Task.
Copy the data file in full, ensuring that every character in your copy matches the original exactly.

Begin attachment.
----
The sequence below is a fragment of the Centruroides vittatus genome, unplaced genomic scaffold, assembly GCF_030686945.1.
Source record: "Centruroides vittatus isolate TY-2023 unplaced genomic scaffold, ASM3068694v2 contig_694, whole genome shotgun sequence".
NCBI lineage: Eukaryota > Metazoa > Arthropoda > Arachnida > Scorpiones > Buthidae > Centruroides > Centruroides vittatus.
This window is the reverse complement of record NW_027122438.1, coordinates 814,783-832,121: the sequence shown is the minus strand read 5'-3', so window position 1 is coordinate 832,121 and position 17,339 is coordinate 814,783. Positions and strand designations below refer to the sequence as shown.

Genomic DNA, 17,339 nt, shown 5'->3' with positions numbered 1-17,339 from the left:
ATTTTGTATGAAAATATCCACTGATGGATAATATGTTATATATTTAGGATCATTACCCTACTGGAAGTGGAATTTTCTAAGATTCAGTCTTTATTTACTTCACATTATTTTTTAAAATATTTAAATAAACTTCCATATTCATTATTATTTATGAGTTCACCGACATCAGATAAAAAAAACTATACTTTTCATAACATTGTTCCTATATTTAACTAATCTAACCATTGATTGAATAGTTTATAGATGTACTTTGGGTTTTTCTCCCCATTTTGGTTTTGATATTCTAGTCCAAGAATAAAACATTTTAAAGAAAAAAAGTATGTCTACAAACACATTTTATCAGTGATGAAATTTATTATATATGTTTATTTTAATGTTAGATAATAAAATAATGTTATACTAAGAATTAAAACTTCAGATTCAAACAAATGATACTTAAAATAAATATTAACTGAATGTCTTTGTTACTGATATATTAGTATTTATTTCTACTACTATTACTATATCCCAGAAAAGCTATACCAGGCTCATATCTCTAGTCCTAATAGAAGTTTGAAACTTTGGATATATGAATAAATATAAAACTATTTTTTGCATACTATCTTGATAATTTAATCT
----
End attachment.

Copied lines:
The sequence below is a fragment of the Centruroides vittatus genome, unplaced genomic scaffold, assembly GCF_030686945.1.
Source record: "Centruroides vittatus isolate TY-2023 unplaced genomic scaffold, ASM3068694v2 contig_694, whole genome shotgun sequence".
NCBI lineage: Eukaryota > Metazoa > Arthropoda > Arachnida > Scorpiones > Buthidae > Centruroides > Centruroides vittatus.
This window is the reverse complement of record NW_027122438.1, coordinates 814,783-832,121: the sequence shown is the minus strand read 5'-3', so window position 1 is coordinate 832,121 and position 17,339 is coordinate 814,783. Positions and strand designations below refer to the sequence as shown.

Genomic DNA, 17,339 nt, shown 5'->3' with positions numbered 1-17,339 from the left:
ATTTTGTATGAAAATATCCACTGATGGATAATATGTTATATATTTAGGATCATTACCCTACTGGAAGTGGAATTTTCTAAGATTCAGTCTTTATTTACTTCACATTATTTTTTAAAATATTTAAATAAACTTCCATATTCATTATTATTTATGAGTTCACCGACATCAGATAAAAAAAACTATACTTTTCATAACATTGTTCCTATATTTAACTAATCTAACCATTGATTGAATAGTTTATAGATGTACTTTGGGTTTTTCTCCCCATTTTGGTTTTGATATTCTAGTCCAAGAATAAAACATTTTAAAGAAAAAAAGTATGTCTACAAACACATTTTATCAGTGATGAAATTTATTATATATGTTTATTTTAATGTTAGATAATAAAATAATGTTATACTAAGAATTAAAACTTCAGATTCAAACAAATGATACTTAAAATAAATATTAACTGAATGTCTTTGTTACTGATATATTAGTATTTATTTCTACTACTATTACTATATCCCAGAAAAGCTATACCAGGCTCATATCTCTAGTCCTAATAGAAGTTTGAAACTTTGGATATATGAATAAATATAAAACTATTTTTTGCATACTATCTTGATAATTTAATCT